Helpful tips: Australian World Action on Salt & Health offers the Drop the Salt Campaign for some helpful tips. See extensive brand list of low sodium foods - lowsodiumfoods.com.au

The balance of calcium and phosphate levels in blood is also changed by chronic kidney disease. This eventually causes calcium deposits to build up in your blood vessels and heart also known as atherosclerosis. Poor control of calcium and phosphate levels increases the risk of cardiovascular disease over time.

Chronic kidney disease often also causes anaemia. This is a serious condition which can lead to other health problems if left untreated. For example when the numbers of red blood cells drop, your heart works harder to maintain oxygen levels. If the heart works too hard, the heart muscle becomes larger and can lead to heart failure.

If your kidney damage is caused by diabetes, you are at a much higher risk of cardiovascular disease because diabetes also affects the heart and blood vessels. Good control of blood glucose and blood pressure levels is essential.

Important Resources>
All about chronic kidney disease
Blood pressure and chronic kidney disease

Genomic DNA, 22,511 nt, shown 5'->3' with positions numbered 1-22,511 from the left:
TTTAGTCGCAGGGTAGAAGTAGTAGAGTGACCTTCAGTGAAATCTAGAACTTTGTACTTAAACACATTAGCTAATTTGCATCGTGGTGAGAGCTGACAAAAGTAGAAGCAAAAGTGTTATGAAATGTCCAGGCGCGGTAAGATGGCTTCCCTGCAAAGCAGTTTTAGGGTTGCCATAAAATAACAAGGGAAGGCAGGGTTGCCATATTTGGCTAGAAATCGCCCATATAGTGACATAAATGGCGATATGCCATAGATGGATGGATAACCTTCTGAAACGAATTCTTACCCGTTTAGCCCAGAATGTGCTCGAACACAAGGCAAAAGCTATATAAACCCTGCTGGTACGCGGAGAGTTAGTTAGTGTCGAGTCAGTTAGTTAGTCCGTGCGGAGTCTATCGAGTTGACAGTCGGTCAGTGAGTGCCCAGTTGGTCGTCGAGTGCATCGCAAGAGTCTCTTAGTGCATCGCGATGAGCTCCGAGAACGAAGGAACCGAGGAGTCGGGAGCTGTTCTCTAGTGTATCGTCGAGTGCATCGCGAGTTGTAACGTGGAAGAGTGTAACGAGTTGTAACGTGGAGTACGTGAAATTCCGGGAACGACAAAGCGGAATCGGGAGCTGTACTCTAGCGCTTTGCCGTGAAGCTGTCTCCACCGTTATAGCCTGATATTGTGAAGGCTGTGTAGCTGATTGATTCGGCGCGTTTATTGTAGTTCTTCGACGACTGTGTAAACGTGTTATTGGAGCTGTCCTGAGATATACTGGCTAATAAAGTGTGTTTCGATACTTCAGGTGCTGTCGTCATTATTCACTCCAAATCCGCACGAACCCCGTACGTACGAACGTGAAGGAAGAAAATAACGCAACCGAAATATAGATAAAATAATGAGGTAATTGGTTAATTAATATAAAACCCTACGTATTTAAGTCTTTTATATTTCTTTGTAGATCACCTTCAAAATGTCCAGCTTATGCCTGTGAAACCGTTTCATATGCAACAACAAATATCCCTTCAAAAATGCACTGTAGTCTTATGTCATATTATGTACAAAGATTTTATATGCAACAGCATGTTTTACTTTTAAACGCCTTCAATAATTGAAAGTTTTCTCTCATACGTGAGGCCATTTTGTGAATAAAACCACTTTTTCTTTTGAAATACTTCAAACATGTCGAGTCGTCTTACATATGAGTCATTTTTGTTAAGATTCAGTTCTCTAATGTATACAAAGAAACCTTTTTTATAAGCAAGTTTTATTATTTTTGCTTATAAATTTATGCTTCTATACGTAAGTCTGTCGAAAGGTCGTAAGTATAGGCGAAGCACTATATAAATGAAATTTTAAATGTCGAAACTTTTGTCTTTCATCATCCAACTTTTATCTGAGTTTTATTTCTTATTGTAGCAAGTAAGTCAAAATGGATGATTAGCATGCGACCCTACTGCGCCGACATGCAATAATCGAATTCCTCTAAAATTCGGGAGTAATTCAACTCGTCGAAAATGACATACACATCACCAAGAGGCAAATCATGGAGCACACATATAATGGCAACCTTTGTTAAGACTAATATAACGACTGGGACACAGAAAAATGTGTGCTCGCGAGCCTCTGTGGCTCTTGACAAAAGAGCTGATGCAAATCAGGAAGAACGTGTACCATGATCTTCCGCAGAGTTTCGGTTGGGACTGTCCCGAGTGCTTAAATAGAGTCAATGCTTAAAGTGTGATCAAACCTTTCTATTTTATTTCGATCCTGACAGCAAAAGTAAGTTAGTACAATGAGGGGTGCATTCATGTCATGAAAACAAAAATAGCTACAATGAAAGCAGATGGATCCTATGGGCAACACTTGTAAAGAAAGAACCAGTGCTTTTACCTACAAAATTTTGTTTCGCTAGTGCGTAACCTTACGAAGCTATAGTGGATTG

Calcium and phosphate

You are considered at 'increased risk' of developing CKD if you:

  • are 60 years or older
  • are of Aboriginal or Torres Strait Islander descent
  • have diabetes
  • have a family history of kidney disease
  • have established heart problems (heart failure or past heart attack) and/or have had a stroke
  • have high blood pressure
  • are obese (BMI of 30 or more)
  • are a smoker


Managing your medication is an important part of treatment. Your doctor may prescribe a variety of medications to treat chronic kidney disease. Most of these medications are designed to control blood pressure and help regulate the body’s chemistry. These medications can include:

Cholesterol or lipid (fat) lowering medications: various medications can lower cholesterol levels. Not everyone takes the same type of lipid medication and often a combination of drugs is used. One common drug is called a statin. Statins lower LDL (‘bad’) cholesterol and triglycerides levels, and increase the HDL (‘good’) cholesterol levels.

Blood pressure medication: Different types of blood pressure tablets work in different ways, so it is not unusual for more than one type to be prescribed. The dose may alter according to your needs.

Angiotensin-converting enzyme (ACE) inhibitors or angiotensin receptor blockers (ARB)